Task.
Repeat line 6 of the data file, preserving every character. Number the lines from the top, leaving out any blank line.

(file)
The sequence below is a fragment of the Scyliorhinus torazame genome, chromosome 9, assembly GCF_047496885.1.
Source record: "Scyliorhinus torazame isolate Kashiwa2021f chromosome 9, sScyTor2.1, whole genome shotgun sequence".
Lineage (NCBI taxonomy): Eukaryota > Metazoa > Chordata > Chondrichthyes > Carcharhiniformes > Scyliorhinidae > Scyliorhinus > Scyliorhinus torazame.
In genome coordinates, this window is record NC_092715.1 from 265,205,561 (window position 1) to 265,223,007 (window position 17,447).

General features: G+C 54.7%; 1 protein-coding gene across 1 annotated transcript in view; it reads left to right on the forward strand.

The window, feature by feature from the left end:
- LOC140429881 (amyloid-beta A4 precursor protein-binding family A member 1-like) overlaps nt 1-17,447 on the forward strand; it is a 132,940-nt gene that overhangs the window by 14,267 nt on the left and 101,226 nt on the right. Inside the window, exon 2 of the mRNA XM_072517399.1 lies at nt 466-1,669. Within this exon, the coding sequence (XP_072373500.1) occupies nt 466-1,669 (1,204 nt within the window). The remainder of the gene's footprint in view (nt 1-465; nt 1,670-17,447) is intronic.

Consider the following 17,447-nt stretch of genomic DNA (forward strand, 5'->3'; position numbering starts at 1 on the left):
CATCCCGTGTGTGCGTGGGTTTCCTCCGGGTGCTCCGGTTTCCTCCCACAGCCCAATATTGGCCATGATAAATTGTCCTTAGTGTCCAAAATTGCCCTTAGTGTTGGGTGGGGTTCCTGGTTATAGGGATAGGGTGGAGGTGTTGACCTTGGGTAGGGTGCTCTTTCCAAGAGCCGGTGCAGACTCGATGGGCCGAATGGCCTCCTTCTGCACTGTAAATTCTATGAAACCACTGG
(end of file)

The window, feature by feature from the left end: